Review: WD 2TB My Passport w/USB3.0


    Portable hard drives have been around for years now, so what makes this one worthy of my time and your attention? To be honest, it’s a number of features that add up to an overall impressive offering.


    The first thing you’ll notice about the external design is its size. I have purchased drives of this capacity before and historically they were the size of two books pressed together. As platter density increased the size halved and the WD backup drives became the size of single 3.5” drive plus the surrounds of the external case. Moving to 2012 and the size is now barely bigger than a smartphone.

    This small size makes it great for travelling as it will fit easily in a laptop bag, meaning that even road warriors can be backed-up. On a holiday for work or pleasure, we can often spend 2-3 weeks away from our main environment which often means we’re also not backing up during that time. Whether its precious photos or work documents, the pocket-sized drive should be with you.

    The 2TB Hard Drive capacity means that its perfect for backups of smaller laptop drives. Obviously if you have a 2TB drive in your desktop PC, you’re probably looking to a NAS rather than this drive.

    Now we get to the design of of the product. Externally this matt black casing is tricked out with a gridded pattern of glossy black circles. While certainly not the most important aspect of this functional tech product, having a decent design certainly doesn’t hurt. If black isn’t your favourite, the drive also comes in blue, red, white or grey.

    Now to the main feature of this drive – USB3.0. We’re all becoming digital hoarders these days and transferring files will be a frequent task. When transferring many gigabytes or potentially more than 1TB of data, you want that to take place as fast as possible.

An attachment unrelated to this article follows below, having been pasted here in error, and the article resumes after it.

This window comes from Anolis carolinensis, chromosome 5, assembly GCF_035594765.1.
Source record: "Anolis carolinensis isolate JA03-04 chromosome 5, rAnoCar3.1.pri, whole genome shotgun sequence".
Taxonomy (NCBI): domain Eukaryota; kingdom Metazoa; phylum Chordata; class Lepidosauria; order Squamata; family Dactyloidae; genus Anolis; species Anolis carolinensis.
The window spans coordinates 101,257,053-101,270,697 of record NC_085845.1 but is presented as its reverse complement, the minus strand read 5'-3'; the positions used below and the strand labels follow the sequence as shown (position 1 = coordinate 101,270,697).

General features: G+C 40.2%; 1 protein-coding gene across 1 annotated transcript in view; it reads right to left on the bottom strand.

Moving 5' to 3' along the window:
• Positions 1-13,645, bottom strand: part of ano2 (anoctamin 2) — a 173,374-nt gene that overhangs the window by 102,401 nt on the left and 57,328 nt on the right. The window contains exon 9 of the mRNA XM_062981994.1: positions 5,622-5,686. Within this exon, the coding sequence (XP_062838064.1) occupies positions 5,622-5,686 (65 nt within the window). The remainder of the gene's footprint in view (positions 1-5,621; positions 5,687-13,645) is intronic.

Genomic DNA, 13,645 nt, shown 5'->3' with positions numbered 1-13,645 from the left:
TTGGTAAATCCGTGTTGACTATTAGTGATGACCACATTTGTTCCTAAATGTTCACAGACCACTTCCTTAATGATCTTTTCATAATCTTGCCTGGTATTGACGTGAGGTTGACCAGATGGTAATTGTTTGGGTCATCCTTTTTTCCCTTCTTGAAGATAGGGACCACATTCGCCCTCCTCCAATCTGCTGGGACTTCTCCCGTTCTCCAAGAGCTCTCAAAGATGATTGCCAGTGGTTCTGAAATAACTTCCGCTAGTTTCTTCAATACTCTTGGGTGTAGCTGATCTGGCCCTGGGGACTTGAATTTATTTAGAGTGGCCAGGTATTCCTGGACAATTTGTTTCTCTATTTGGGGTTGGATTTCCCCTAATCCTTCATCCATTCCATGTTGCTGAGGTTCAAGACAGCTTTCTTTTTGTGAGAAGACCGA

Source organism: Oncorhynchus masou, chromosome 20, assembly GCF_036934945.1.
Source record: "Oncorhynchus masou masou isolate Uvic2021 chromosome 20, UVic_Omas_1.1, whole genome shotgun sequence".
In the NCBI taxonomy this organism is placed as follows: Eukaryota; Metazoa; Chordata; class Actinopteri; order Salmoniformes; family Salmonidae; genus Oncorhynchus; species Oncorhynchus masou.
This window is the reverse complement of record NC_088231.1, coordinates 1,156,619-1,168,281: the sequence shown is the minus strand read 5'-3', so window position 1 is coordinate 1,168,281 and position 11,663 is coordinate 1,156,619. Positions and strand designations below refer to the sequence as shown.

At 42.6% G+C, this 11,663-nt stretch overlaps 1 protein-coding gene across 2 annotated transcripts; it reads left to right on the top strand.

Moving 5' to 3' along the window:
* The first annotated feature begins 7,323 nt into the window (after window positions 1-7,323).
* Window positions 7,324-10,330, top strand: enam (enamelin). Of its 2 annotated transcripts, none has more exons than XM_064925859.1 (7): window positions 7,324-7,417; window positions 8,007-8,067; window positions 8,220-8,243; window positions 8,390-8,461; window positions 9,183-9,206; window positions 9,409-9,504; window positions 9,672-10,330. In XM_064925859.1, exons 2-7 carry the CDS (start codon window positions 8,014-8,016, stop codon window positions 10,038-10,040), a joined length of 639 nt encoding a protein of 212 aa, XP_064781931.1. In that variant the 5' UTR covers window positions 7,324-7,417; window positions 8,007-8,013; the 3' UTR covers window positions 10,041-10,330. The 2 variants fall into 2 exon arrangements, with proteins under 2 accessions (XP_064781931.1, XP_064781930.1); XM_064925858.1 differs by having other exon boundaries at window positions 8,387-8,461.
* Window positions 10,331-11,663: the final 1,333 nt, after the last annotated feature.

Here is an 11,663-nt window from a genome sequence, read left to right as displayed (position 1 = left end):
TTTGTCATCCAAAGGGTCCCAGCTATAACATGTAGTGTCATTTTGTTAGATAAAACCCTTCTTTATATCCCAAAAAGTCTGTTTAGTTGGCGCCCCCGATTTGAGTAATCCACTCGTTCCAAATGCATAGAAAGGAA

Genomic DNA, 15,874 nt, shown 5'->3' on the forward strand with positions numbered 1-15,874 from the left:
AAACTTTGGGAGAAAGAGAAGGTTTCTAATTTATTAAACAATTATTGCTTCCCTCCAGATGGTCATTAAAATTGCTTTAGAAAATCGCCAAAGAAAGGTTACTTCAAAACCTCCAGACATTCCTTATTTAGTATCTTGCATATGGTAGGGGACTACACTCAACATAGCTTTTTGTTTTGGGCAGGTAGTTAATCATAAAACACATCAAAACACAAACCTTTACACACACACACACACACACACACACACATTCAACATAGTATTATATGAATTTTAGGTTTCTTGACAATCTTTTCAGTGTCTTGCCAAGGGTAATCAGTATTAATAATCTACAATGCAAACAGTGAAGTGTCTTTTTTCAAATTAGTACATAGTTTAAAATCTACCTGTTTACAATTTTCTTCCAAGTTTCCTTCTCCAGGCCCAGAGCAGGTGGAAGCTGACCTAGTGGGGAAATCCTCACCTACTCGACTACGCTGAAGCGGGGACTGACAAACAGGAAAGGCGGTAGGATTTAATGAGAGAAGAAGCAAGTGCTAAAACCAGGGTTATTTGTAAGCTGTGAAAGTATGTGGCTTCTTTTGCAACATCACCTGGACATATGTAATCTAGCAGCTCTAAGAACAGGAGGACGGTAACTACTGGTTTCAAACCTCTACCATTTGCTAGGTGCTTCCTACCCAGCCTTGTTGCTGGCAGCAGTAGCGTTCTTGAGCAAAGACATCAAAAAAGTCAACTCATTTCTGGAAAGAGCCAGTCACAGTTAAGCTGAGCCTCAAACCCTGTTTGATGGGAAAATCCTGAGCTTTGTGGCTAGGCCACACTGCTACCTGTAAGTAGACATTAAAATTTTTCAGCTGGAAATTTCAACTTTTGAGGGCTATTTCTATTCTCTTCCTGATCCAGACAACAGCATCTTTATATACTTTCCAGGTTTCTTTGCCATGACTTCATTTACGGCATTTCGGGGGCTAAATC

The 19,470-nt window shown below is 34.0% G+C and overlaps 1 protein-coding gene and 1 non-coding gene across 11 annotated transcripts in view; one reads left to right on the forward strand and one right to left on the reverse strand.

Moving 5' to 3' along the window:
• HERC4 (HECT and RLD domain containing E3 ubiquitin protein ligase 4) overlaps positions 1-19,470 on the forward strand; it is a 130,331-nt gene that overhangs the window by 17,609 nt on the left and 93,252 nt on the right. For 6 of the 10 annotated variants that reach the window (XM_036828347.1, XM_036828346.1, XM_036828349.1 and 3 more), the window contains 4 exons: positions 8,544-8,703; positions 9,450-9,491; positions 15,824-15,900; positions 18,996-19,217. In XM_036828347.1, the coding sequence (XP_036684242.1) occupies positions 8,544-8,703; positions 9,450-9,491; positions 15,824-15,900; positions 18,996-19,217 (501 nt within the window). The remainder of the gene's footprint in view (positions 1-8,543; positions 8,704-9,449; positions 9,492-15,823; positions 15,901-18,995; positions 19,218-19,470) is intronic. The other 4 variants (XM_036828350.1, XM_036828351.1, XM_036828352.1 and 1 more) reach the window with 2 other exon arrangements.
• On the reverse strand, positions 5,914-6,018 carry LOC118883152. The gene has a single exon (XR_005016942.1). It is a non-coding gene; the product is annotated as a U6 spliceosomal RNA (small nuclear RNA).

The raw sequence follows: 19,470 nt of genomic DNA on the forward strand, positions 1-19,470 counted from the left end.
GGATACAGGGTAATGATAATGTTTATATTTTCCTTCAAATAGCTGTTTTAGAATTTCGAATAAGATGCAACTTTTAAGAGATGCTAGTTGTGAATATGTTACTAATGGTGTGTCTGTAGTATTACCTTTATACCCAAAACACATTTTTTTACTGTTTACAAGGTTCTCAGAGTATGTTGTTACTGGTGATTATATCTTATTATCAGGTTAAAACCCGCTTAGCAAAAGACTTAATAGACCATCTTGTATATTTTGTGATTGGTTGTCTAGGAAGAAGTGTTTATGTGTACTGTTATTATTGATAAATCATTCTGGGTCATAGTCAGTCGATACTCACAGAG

The speed difference between USB2.0 and USB3.0 is substantial, around 3 times substantial. During testing we used typical real-life copy scenarios, lots of smaller files, a few larger files. The result was essentially the same. Transfer rates for the drive on USB2.0 was around 30MB/s. On USB3.0 these speeds were improved to over 110MB/s. The copy tended to start of slowly and ramp up to full speed after a couple of seconds.

    Essentially the almost 2GB of data being transferred was completed in around a minute instead of almost 10.



    The WD 2TB USB3.0 My Passport comes with a software suite included to manage the drive and regular operations. Some users may not even be aware of the backup features built into the later versions of Windows, so WD backup software is included. There’s also drive locking capability, this secures your data behind a password. Given some of the files contained in your backup may be sensitive, this is a useful feature. Its worth noting that this can also avoid accidental removal of files from unknowing family members.


    Price and Availability

    An external 2TB drive with USB3.0 doesn’t come cheap right now. This drive will set you back around $280, but there is also a 1TB versions available for around $150. These drives are available from major electronic retailers like Office Works, JB Hi-Fi etc, but be sure to check online for the best price. If you don’t already do this, you’re paying too much.

    It is worth pointing out that you are paying a premium for the small form factor of this drive. The larger 3TB WD Elements drive is on special for $165 at JB at the time of writing. This is the kind of drive designed to sit next to your PC for backups and not move, an important differentiation.



    Ultimately when you’re packing for travel, you want the least amount of items and the smaller and lighter the better. The performance of this drive is really its killer feature closely followed by its small stature and nice design. It’s a well made product that serves a need we all have until online backups become a reality.

    Right now this is a pricey drive and with transfer speeds well over 100MB/s it sure is impressive. The question with technology, particularly storage technology is when does the value for money equation tip in your favour. That time will be different for everyone, but right now those early adopters with USB3.0 laptops can stop your search, this is an early adopter backup drive to suit your needs.

    This post is authored by techAU staffers. Used rarely and sparingly when the source decided to keep their identity secret, or a guest author who isn't seeking credit.

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